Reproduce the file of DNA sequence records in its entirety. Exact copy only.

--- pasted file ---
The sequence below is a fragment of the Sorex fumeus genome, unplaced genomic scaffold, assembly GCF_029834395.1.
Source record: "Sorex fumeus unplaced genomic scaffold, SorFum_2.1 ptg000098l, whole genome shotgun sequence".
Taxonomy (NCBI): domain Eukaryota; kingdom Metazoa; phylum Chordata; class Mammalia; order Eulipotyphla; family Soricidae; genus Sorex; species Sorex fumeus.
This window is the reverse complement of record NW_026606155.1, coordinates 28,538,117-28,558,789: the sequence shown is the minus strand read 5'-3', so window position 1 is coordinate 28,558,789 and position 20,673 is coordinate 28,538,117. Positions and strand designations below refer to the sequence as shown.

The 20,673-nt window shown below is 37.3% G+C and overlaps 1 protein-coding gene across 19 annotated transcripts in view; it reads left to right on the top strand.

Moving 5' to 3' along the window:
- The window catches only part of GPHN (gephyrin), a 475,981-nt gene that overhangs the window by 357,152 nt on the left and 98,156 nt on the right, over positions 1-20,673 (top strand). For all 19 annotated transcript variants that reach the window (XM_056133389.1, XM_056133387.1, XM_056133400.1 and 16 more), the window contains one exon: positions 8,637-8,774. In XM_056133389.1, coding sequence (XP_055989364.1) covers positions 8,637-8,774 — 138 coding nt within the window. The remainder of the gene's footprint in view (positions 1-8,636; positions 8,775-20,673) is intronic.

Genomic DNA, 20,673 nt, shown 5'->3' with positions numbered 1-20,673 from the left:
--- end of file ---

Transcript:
The sequence below is a fragment of the Sorex fumeus genome, unplaced genomic scaffold, assembly GCF_029834395.1.
Source record: "Sorex fumeus unplaced genomic scaffold, SorFum_2.1 ptg000098l, whole genome shotgun sequence".
Taxonomy (NCBI): domain Eukaryota; kingdom Metazoa; phylum Chordata; class Mammalia; order Eulipotyphla; family Soricidae; genus Sorex; species Sorex fumeus.
This window is the reverse complement of record NW_026606155.1, coordinates 28,538,117-28,558,789: the sequence shown is the minus strand read 5'-3', so window position 1 is coordinate 28,558,789 and position 20,673 is coordinate 28,538,117. Positions and strand designations below refer to the sequence as shown.

The 20,673-nt window shown below is 37.3% G+C and overlaps 1 protein-coding gene across 19 annotated transcripts in view; it reads left to right on the top strand.

Moving 5' to 3' along the window:
- The window catches only part of GPHN (gephyrin), a 475,981-nt gene that overhangs the window by 357,152 nt on the left and 98,156 nt on the right, over positions 1-20,673 (top strand). For all 19 annotated transcript variants that reach the window (XM_056133389.1, XM_056133387.1, XM_056133400.1 and 16 more), the window contains one exon: positions 8,637-8,774. In XM_056133389.1, coding sequence (XP_055989364.1) covers positions 8,637-8,774 — 138 coding nt within the window. The remainder of the gene's footprint in view (positions 1-8,636; positions 8,775-20,673) is intronic.

Genomic DNA, 20,673 nt, shown 5'->3' with positions numbered 1-20,673 from the left: